Jack Sheppard – A day in the life of a tester

7.30: Wake up…please just five more minutes. Fine alarm, I’m up – where’s the coffee, shiz not going to test itself.

8.15: Great…packed train, oh well it’s not that long

9.15: Standup. So Jon wired in the back end service to the database, Tony has done…wait what did I do yesterday? Oh yes, I wrote tests around that API service. Wait what did Tony just say he did yesterday?

9.30: Let’s finally make that cup of coffee and I can ask about that exception I’m getting with my tests because I know Rich will have the answer…

Sound familiar? They are work grumbles, but they are great work grumbles because I am part of a functioning greased work engine that takes in user stories and turns them into tested code.

Pre-Amido

I was originally a scientist before I became a tester. When I eventually turned to technology I spent five years as a tester before Amido, starting as a manual script follower to a test automation engineer. It took five years to learn the basics but in the year that I have been working at Amido I have learnt more than I ever did before. This is largely due to the exceedingly clever people who are around me every day and the way Amido approach problems. I wanted to work at a place where customer engagement is paramount as there is nothing worse than testing against bad requirements. This is only avoided by working closely with your clients. I can tell you now it’s amazing.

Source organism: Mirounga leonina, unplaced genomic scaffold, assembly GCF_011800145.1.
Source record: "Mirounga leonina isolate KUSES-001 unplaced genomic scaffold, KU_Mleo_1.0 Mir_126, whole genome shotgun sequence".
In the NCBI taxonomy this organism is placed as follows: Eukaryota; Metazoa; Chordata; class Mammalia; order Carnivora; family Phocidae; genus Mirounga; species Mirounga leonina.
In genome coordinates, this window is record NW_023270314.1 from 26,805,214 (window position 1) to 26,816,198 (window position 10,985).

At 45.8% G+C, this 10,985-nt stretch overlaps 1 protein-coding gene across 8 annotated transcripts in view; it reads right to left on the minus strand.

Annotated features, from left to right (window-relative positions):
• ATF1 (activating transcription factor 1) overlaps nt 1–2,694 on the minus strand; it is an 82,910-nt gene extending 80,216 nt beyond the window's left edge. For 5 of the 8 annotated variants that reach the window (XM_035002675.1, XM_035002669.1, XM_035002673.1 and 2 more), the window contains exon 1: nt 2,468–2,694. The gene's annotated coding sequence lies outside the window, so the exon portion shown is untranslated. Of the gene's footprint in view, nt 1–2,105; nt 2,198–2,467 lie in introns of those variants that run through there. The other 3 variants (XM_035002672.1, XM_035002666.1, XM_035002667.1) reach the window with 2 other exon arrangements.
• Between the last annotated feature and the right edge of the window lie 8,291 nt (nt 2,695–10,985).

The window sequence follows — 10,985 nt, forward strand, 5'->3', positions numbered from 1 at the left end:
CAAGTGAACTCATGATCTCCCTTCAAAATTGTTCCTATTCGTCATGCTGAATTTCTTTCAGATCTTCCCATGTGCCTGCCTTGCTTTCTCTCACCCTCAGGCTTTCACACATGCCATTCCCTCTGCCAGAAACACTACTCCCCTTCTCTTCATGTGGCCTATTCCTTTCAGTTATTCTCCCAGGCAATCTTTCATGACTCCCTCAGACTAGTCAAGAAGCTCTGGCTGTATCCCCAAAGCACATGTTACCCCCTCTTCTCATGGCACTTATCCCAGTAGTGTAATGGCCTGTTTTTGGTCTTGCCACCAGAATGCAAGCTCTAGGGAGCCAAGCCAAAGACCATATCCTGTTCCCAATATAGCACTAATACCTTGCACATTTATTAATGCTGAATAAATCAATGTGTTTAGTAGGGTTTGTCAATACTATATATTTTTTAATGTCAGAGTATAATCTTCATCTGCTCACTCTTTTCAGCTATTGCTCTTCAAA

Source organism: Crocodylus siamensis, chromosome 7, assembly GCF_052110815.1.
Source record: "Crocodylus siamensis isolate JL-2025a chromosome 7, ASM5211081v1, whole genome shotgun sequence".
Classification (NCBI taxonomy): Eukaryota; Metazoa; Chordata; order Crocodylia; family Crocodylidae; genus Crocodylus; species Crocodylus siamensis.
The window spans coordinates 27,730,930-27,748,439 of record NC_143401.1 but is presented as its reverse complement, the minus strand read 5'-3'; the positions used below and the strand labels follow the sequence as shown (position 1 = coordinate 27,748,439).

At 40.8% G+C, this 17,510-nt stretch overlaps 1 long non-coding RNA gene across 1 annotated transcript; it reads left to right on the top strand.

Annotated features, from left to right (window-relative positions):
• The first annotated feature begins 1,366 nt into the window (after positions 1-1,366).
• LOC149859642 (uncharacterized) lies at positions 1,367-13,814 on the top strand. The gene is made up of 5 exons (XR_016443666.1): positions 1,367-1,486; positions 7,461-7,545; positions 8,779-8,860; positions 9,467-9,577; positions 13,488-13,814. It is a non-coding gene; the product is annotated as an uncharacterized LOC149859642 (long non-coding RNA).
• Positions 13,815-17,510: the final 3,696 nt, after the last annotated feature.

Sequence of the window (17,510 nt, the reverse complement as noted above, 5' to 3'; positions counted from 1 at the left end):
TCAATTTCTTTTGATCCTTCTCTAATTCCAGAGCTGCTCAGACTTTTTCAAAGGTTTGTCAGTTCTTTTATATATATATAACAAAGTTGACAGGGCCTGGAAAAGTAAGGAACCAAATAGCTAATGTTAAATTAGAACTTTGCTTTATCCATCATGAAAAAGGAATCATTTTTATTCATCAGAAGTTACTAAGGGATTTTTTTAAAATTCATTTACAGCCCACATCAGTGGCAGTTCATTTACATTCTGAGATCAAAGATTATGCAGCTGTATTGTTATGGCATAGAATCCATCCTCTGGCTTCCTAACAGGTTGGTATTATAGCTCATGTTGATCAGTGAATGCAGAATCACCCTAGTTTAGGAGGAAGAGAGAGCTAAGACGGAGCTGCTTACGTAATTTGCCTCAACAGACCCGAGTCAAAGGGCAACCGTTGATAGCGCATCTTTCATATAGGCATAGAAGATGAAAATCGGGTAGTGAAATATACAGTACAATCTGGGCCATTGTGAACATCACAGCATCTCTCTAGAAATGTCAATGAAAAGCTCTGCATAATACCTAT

Vendor Agnosticism

Being at a vendor agnostic consultancy surrounded by passionate engineers means that there is never a shortage of new knowledge about the industry floating around. Frameworks that I’d never heard of, models and practices which were only rumoured are real and experienced and there is friendly advice everywhere. It is a very empowering position to be in when you have the freedom and responsibility to control your own work and the tools you wish to use. There are always occasions when a specific technology has to be favoured such as a certain stack the client already uses, but this just provides an opportunity to shine with the knowledge you already have, or the chance to learn something new!

Current Project

I am currently working in a team of five as the QA with three devs and a PM and its great. We are doing full stack development with tech that I have been itching to try out in a practical situation. It’s learning whilst doing in an environment where perhaps my biggest grumble is that I lost a game of fussball to Harriet in the office league. Sound familiar? No? Well, it could be.

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